Ruby Roundup 1
Our bi-weekly roundup of all things ruby! Well, just five things. Whether you're a ruby newbie or a more experienced rubyist, there's a great resource here for you. And if you've got a suggestion to include in a future roundup, post them here.
Learn to Program, by Chris Pine - This free online book is a classic! If you’ve never touched code, it will teach you all the basics of Ruby, with no expectation of prior knowledge. Even if you have some coding experience, the explanations are so clear and straight-forward that it’s still worth reading.
Learn Ruby the Hard Way - This is the book that taught me to code. What I love is that it doesn’t feed you the answers--it gives you the questions and a few hints to point you in the right direction, but you have to use your Google skills to solve the problems. Working as a developer is all about research and attention to detail. This book helps you build good developer habits from day one. It’s a valuable resource for both beginner and Intermediate developers.
Camping.io MicroFramework - When you’re ready to use your Ruby skills to build web apps, you’ll face the crucial question: “Which web framework should I use?” The decision usually comes down to Rails or Sinatra, since those are the best-known frameworks. But if you’re new to web development, I recommend keeping it simple with the lesser-known Camping.io framework. Where Rails uses 10+ directories full of files to make a simple app, Camping would use just one file. Best of all, they provide detailed documentation online in The Camping Book.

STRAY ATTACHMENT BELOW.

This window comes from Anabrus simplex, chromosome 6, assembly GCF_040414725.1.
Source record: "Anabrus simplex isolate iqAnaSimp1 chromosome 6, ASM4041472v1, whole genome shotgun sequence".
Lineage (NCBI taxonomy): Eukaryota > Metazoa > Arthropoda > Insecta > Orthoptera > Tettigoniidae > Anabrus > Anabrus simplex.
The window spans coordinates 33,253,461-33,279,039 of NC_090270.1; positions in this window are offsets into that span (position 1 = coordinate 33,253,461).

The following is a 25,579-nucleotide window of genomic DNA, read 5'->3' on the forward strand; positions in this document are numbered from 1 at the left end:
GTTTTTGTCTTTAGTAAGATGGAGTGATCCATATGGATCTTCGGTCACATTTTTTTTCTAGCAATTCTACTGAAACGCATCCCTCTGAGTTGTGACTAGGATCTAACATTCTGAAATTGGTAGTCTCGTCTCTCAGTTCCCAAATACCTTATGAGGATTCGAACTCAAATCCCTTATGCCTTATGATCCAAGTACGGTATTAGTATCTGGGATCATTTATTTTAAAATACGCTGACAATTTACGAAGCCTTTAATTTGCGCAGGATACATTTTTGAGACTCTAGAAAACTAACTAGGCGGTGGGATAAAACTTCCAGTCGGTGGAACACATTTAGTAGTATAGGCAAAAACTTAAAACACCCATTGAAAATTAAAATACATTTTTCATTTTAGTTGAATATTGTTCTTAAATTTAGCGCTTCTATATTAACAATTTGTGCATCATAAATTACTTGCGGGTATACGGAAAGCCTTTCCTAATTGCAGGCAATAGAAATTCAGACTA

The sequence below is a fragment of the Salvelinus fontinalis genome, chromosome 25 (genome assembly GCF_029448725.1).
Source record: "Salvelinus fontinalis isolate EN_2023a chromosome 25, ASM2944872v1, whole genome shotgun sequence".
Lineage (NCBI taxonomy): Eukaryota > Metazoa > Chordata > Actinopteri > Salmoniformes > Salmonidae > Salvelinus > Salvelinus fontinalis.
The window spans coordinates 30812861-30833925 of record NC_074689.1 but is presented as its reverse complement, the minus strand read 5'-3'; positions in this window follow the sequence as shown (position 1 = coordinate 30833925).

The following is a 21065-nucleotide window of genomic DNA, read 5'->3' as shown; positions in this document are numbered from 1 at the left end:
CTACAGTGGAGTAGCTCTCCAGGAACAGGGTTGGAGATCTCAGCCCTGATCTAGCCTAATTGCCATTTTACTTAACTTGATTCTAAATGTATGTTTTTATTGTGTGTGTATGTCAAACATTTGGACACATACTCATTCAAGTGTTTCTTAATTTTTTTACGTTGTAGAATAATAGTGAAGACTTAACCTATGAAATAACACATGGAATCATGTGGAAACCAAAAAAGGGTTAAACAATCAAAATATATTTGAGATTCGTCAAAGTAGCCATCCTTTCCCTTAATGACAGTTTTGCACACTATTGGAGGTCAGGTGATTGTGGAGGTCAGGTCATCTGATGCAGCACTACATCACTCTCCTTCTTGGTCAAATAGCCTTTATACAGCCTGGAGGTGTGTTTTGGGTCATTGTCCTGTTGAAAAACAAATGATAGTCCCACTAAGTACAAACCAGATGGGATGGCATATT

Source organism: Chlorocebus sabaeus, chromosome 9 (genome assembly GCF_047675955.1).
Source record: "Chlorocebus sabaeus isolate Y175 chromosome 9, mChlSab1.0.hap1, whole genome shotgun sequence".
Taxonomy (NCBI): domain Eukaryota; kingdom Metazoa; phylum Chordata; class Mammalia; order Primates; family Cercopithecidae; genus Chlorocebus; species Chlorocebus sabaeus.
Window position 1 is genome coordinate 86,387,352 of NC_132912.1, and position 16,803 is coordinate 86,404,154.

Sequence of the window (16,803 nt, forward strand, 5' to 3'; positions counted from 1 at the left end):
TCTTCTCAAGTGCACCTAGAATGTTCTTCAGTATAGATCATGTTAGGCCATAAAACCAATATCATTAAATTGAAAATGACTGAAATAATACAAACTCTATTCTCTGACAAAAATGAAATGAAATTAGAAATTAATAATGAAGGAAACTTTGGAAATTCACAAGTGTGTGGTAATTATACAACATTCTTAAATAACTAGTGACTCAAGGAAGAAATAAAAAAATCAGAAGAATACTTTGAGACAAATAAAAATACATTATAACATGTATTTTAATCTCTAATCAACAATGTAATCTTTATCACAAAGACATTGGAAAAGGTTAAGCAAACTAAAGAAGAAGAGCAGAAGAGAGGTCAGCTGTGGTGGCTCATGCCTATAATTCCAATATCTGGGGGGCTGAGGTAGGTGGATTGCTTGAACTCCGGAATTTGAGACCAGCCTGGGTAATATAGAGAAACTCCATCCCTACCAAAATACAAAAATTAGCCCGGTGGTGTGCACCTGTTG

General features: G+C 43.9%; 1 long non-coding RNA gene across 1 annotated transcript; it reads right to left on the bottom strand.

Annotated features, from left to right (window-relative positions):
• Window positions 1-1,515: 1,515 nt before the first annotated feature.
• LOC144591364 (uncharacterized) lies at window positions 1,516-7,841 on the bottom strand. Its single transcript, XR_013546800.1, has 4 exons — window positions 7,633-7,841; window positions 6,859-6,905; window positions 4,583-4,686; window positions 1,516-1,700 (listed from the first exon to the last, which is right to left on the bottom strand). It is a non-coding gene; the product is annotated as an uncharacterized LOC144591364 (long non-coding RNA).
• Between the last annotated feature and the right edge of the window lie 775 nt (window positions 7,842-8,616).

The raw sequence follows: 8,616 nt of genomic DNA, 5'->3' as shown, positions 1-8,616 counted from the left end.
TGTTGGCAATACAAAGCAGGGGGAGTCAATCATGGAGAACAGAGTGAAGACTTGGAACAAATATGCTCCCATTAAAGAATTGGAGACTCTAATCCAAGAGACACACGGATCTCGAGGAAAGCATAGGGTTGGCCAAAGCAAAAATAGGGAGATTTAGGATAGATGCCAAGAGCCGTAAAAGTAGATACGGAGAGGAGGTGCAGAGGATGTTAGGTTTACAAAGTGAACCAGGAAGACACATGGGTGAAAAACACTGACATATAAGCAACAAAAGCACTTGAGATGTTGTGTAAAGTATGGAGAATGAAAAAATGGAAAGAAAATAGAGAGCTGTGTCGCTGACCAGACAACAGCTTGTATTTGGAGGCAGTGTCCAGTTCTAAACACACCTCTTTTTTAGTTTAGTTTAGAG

Mastering Ruby Blocks - This blog post gives an excellent synopsis of how to use Ruby blocks, complete with plenty of code samples. Although I disagree with the author’s claim that you can master Ruby Blocks in less than 5 minutes, it is a concise explanation of a very complex topic.
Effective Debugging in Ruby - This video, by Jonathan Wallace of Big Nerd Ranch, addresses one of the biggest stumbling blocks for new developers: debugging existing code. The video is 30 minutes long, and is a must-watch for anyone who will be building complex applications or working with other people’s Ruby code.